Although research suggests that the use of child-initiated vs. teacher-directed instructional practices in early childhood education has implications for learning and development, the precise nature of these effects remains unclear. Using data from the Midwest Child-Parent Center (CPC) Expansion Project, the present study examined the possibility that a blend of child- and teacher-directed practices best promotes school readiness among preschoolers experiencing high levels of sociodemographic risk and explored whether the optimal blend varies based on child characteristics. Sixty-two CPC preschool teachers reported their instructional practices throughout the year, using a newly developed questionnaire—the Classroom Activity Report (CAR). The average reported proportion of child-initiated instruction was examined in relation to students’ end-of-year performance on a routine school readiness assessment (N = 1289). Although there was no main effect of child-initiated instruction on school readiness, there was a significant interaction between instruction and student age. Four-year olds’ school readiness generally improved as the proportion of child-initiated time increased, while 3-year-olds showed a U-shaped pattern. The present findings add to the evidence that child-initiated instruction might support preschoolers’ school readiness, although they also suggest this relation may not always be linear. They also point to the importance of examining instructional strategies in relation to student characteristics, in order to tailor strategies to the student population. The CAR has potential as a brief, practical measurement tool that can support program monitoring and professional development. (author abstract)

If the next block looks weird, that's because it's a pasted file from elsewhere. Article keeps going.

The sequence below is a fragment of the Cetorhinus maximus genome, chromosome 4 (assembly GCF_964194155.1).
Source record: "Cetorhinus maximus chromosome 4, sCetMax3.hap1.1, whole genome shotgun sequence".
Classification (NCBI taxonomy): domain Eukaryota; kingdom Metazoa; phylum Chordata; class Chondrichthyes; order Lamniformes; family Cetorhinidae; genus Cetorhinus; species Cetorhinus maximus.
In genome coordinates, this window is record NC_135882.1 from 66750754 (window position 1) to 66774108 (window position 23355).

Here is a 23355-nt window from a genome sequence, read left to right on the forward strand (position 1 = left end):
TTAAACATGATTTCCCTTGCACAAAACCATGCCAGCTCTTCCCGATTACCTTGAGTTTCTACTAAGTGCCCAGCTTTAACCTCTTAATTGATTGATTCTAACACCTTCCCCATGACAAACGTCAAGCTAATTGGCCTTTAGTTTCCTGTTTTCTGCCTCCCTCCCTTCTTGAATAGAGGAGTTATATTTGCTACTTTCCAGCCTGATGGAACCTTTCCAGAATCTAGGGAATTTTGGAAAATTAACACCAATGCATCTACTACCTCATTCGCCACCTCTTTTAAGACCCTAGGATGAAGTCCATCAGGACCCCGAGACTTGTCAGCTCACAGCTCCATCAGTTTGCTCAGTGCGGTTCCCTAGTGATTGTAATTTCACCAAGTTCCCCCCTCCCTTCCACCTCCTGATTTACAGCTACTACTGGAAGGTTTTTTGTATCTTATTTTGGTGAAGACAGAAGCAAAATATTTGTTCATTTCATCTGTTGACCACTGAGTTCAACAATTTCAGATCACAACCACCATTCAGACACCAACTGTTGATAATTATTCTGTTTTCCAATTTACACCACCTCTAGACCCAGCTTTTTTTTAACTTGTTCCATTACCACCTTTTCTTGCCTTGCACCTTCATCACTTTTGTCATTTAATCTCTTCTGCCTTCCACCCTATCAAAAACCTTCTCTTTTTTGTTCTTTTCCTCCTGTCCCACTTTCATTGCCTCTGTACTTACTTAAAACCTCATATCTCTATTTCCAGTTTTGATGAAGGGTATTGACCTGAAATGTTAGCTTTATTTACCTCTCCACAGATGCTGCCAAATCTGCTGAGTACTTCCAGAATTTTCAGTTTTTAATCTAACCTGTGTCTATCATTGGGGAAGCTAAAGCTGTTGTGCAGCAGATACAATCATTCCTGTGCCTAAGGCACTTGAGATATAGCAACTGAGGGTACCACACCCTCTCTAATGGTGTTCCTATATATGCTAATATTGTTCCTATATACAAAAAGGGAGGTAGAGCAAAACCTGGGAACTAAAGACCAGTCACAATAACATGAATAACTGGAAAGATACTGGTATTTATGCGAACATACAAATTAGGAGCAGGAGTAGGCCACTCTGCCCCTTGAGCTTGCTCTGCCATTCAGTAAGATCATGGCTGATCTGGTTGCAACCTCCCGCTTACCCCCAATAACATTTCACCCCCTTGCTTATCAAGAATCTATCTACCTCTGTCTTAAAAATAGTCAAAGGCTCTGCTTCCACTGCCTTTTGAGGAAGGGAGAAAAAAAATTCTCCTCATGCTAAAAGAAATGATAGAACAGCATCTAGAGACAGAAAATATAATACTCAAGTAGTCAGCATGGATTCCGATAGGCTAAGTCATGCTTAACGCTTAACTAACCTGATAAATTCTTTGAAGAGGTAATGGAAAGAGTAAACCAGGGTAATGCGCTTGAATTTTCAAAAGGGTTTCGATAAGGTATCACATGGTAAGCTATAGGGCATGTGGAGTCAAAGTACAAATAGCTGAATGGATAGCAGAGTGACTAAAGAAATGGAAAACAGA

Is more child-initiated always better? Exploring relations between child-initiated instruction and preschoolers’ school readiness
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